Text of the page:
Lady of a Noble Fez

The Shriners have several organizations specifically for the spouses of members – the Ladies of the Oriental Shrine (abbreviated as LOSNA), the Shrine Guilds, and the Daughters of the Nile. However, some Shrines never bought into these groups but still wanted a way for their member’s lady to join in on the fez wearing fun. Hence, the creation of this fez.

It is white with a very light red tassel (almost pink, whether by design or from age.) It is embroidered with the moniker “Lady of a Noble” in red thread. No standard has been found for the wearing or distribution of these fezzes.

Ladies of the Oriental Shrine of North America (LOSNA)

The Ladies’ Oriental Shrine of North America (LOSNA) was founded in Wheeling, West Virginia in 1903, when the Ladies of Osiris Shriners were invited to attend the social events and festivities surrounding Osiris’ Spring Ceremonial.  When the Shriners departed for their Initiation Ceremony, the Ladies were having so much fun, they didn’t want to stop.  They surveyed the McClure Hotel and in a joyous mood, began to parade through the halls.  They eventually arrived at one of the hotel’s conference rooms.  The doors were closed, a guard was set, and within that room, with dignity and sincerity, and without a ritual or prepared paraphernalia, the first session of the Ladies’ Oriental Shrine of North America was held and Isis Court No. 1 came into being.  They would henceforth conduct their own affairs, even while continuing to support the Nobles with their Shrine activities.  The LOSNA is not an auxiliary of the Ancient Arabic Order of the Nobles of the Mystic Shrine.  They are a separate and distinct Order.

This fez comes from Sar-I Court No. 79 located in Sarasota, Florida, and is a good example of a basic members for the LOSNA. This piece combines embroidery and patches with rhinestones, which is a fairly modern innovation. Special note should also be made of the tassel – it’s the longest one in the entire museum!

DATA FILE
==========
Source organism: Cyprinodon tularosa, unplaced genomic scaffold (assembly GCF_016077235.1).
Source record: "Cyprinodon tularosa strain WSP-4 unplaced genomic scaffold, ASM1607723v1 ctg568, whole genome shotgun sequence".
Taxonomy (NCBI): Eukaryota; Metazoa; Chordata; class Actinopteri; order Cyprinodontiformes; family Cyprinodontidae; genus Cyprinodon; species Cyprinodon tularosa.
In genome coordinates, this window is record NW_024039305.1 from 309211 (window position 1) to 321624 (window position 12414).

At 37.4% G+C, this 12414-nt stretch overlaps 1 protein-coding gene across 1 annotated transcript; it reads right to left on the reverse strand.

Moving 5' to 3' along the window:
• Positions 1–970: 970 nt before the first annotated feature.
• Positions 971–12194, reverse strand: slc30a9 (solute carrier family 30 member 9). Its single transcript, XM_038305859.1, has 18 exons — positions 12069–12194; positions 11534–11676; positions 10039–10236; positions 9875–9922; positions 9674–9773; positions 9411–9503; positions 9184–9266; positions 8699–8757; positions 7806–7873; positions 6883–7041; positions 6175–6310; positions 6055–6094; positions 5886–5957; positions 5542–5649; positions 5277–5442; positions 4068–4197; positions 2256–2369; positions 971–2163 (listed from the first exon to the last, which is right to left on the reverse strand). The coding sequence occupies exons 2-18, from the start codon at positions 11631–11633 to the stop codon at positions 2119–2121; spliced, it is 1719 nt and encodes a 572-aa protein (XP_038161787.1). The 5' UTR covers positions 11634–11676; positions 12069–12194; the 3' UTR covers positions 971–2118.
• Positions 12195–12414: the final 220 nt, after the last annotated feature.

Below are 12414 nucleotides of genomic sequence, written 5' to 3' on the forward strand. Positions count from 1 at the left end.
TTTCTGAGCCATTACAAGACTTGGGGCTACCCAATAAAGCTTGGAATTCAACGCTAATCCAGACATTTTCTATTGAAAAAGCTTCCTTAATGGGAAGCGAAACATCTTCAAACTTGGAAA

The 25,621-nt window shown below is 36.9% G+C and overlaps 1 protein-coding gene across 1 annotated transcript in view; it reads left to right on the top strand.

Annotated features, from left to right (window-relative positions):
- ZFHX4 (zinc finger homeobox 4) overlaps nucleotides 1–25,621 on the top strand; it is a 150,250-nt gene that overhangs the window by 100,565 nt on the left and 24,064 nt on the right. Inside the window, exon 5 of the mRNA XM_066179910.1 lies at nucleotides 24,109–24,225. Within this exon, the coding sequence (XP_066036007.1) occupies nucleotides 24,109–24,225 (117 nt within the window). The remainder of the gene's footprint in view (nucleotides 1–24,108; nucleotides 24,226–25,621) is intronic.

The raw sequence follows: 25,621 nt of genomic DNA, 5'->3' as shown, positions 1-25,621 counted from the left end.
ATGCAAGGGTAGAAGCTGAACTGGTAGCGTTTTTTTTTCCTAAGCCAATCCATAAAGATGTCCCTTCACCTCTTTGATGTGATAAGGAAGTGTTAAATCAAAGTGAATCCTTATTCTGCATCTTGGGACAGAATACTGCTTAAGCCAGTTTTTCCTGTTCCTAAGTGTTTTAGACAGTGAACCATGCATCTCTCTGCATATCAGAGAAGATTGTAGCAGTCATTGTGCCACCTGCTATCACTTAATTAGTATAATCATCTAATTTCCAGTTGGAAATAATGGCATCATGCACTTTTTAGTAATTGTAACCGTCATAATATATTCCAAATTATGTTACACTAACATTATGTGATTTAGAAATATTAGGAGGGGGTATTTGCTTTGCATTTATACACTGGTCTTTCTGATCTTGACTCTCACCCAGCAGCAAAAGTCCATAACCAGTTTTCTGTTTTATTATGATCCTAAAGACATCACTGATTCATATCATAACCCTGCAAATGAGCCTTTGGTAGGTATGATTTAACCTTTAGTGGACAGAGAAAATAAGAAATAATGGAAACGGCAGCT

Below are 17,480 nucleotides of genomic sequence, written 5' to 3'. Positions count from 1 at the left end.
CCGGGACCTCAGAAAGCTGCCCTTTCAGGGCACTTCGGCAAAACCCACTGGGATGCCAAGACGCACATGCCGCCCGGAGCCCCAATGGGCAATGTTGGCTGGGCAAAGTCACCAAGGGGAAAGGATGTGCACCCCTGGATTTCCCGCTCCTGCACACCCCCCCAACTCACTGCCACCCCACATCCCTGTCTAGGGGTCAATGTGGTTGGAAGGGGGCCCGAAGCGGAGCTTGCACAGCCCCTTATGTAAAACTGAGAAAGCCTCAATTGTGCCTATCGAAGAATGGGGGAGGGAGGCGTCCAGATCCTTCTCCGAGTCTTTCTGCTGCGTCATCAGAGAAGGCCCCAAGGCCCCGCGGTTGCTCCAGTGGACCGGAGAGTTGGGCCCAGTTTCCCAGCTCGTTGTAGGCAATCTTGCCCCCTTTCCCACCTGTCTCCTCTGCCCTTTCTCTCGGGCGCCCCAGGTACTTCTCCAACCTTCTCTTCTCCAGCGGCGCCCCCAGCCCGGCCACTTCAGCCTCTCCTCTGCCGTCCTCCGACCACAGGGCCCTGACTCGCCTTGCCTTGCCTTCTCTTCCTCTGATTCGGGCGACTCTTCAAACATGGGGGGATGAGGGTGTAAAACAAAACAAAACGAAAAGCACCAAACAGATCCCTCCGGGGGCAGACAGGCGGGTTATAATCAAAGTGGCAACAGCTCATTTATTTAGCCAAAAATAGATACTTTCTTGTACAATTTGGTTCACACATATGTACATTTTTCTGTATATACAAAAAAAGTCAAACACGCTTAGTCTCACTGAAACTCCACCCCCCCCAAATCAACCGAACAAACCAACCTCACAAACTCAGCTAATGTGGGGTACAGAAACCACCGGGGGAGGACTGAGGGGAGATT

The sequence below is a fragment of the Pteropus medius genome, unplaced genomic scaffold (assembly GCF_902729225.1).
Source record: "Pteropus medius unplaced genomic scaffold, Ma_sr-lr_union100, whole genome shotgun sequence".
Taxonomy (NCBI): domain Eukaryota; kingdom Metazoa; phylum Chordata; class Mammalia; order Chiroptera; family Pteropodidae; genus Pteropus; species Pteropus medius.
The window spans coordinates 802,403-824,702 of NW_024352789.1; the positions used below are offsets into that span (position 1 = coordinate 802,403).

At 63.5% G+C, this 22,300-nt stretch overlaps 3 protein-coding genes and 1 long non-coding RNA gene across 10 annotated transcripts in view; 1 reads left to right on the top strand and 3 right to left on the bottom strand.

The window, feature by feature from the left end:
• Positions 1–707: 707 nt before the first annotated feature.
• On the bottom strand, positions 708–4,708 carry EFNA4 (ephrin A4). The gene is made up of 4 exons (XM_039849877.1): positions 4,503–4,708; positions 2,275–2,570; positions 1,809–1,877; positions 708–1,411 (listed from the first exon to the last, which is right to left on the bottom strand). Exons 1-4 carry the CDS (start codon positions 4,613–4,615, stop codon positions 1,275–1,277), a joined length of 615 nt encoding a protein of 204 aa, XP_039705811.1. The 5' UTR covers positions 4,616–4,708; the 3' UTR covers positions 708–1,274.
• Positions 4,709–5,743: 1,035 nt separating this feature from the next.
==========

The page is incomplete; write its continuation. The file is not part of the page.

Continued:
The local presiding officer of a Court of the Ladies of the Oriental Shrine is a High Priestess. Upon the completion of her term of office, a lady would be entitled to wear the fez of a Past High Priestess, an example of which is shown above. This fez is obviously an earlier piece, as the embroidery and stitching is less precise. Our best estimates place in the early to mid 60’s. While in relatively good shape, some of the rhinestones in the name of the court are beginning to come off. This fez hails from Karnak Court No. 17 of Chicago, Illinois.

Here we have another example of a Past High Priestess’s fez. This hat comes from Neptune Court in Atlantic City, New Jersey. However, it does contain some mystery, as there is not a Shrine Temple located in Atlantic City and no number exists for the Court that this fez comes from. It may be from a now defunct branch of the organization – we’re just aren’t quite sure. If you have any information on Neptune Court, please let us know!

The fez is the standard style, white body with LOSNA emblem and rhinestones. The tassel remains on the right hand side and is affixed with a patch of the LOSNA logo. The tassel has faded greatly over time and slightly pink instead of red. Our best guess on date of manufacture is sometime in the 1950’s or 60’s.

These two pieces were purchased as a lot and display fine examples of LOSNA fezzes without graphics. Both of these pieces from from Su-Zu Court No. 21, which is attached to Almas Shrine located in Washington, DC. From the first example, you can see that the Court retained the traditional red and white color scheme.

However, the second piece shows that the units developed within the Court (in this case, the Chanters) used different colors to set themselves apart.  Both fezzes are done entirely in embroidery without any bullion or rhinestones. The best guess on date is sometime in the 1950’s.

Shrine Guild

Shrine Guild

The Shrine Guilds of America have to be one the least well known branches of the Shrine organization. The Shrine Guilds are ladies groups that are open to the wives or widows of members of the Shrine. Having its start in 1947, the group has remained relatively small, operating mostly in Florida and the Midwest. Their fezzes are white with black tassels and feature a stylized Shriner emblem with the words “Shrine Guild.” The individual guilds have their own names.

Smyrna Shrine Guild, located in Indianapolis, is one of the largest Shrine Guilds in existence and is still very active. This is a basic members fez, being constructed of a white body with a purple tassel and a rhinestone design. It probably dates from the 1980s and after, and came in white pouch for storage.

This fez comes from Sahbee Shrine Guild in Largo, FL. The fez is beautiful, being well ornamented with several rhinestones and a wonderful purple tassel, denoting higher rank. This fez specifically belonged to a Past Maharanee (local president) of the organization. From the hat we learn that the owner served in that office twice (in 1986 and 1993.) This piece is in great shape and is a unique part of the collection.